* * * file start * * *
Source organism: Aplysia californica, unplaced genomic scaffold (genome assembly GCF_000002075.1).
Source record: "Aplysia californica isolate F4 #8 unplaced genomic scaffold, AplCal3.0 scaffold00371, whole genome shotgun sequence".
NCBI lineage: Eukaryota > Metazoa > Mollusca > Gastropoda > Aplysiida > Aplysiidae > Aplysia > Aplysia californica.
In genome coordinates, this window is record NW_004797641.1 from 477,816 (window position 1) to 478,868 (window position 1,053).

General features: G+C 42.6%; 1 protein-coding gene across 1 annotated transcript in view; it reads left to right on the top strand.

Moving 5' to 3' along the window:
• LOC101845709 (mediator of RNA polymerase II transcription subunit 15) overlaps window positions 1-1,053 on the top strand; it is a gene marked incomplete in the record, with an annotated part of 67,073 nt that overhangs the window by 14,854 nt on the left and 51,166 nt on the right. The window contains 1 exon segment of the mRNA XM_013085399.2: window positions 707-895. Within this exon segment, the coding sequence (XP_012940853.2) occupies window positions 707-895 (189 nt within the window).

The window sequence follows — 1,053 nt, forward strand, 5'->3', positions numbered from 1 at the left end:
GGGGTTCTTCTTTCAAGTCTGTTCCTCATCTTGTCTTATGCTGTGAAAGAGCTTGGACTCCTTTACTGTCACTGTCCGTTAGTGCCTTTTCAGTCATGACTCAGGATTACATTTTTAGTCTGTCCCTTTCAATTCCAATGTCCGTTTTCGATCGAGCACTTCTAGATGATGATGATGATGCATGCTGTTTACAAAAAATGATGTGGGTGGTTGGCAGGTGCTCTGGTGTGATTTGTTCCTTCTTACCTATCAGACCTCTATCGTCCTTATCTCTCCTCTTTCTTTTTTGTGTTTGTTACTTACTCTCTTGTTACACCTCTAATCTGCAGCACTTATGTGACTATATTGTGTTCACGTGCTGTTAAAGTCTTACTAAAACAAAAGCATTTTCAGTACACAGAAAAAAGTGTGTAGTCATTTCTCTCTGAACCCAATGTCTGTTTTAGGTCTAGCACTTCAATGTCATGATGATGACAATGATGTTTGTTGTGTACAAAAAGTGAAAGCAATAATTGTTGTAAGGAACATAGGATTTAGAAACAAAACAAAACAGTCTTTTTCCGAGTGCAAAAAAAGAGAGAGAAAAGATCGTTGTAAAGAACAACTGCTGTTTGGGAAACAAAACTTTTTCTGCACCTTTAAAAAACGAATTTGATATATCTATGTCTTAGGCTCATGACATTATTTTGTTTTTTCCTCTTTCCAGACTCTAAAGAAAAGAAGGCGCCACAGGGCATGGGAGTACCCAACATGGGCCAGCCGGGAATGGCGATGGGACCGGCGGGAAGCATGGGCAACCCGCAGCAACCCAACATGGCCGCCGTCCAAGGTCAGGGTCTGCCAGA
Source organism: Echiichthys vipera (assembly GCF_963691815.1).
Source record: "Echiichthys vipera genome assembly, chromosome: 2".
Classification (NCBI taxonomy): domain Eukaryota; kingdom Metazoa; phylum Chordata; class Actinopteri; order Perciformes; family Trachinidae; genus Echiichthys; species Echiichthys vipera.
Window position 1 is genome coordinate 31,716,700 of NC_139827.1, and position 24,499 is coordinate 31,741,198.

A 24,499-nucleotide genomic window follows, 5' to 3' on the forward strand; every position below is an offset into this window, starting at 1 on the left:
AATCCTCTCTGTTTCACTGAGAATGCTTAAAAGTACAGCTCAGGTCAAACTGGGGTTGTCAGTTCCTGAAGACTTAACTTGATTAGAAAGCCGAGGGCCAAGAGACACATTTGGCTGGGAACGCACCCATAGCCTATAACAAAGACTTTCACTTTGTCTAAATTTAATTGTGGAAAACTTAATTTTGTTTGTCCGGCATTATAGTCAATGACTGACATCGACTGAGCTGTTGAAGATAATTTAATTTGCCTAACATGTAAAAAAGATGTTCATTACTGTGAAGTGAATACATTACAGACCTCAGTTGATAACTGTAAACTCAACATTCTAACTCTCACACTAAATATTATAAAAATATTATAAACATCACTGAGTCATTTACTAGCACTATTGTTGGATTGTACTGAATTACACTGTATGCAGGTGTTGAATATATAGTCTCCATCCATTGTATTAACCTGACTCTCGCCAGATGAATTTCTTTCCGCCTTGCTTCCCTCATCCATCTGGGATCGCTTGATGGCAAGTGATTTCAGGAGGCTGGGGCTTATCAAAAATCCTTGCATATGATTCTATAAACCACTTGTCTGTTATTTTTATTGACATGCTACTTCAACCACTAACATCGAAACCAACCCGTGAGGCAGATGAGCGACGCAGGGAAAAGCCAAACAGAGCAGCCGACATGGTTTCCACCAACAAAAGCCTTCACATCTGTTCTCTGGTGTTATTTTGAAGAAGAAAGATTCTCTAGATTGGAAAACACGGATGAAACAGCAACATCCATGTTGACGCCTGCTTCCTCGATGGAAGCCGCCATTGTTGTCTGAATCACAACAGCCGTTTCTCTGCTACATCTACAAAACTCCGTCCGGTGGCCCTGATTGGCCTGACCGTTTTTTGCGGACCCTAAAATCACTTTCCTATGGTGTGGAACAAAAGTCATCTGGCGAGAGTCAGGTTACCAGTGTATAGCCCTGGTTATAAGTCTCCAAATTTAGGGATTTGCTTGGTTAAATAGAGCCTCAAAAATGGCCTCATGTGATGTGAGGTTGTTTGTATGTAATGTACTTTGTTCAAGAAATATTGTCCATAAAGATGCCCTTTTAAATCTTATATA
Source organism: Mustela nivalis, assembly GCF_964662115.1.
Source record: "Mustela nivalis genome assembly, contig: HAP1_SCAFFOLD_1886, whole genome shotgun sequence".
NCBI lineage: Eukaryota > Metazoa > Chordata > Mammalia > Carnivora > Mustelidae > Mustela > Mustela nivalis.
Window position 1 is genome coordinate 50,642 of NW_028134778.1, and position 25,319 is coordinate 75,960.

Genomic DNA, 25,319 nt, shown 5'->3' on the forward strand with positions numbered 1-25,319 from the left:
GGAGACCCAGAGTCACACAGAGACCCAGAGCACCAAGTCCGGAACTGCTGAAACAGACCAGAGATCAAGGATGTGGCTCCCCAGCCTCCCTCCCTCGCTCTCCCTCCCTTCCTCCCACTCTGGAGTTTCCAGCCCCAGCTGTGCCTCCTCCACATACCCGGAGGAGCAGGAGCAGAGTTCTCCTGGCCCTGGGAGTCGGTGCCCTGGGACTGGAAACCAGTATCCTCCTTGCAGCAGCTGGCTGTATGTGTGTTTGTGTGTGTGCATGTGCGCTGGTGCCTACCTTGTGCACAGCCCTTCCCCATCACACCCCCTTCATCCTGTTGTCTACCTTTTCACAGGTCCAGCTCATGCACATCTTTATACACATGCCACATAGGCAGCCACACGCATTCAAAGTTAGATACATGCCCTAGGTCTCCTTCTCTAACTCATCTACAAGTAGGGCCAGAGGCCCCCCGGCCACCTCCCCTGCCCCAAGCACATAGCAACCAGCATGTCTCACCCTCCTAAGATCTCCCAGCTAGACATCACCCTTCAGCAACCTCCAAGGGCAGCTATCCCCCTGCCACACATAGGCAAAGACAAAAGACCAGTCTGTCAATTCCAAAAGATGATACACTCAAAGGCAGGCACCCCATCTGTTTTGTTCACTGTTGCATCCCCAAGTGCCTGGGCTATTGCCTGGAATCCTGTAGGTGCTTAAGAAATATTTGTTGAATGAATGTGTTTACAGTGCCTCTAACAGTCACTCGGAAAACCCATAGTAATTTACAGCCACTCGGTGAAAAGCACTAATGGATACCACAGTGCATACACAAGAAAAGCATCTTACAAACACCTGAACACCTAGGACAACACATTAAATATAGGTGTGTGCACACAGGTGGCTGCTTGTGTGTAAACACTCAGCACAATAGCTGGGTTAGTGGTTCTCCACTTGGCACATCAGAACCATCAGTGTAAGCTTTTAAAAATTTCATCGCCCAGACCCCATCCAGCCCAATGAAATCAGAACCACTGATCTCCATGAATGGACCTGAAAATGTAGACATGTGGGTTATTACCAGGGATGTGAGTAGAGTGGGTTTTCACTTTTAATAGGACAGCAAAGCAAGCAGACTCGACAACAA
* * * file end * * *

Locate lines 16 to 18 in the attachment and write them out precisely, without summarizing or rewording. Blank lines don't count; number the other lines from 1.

Source organism: Mustela nivalis, assembly GCF_964662115.1.
Source record: "Mustela nivalis genome assembly, contig: HAP1_SCAFFOLD_1886, whole genome shotgun sequence".
NCBI lineage: Eukaryota > Metazoa > Chordata > Mammalia > Carnivora > Mustelidae > Mustela > Mustela nivalis.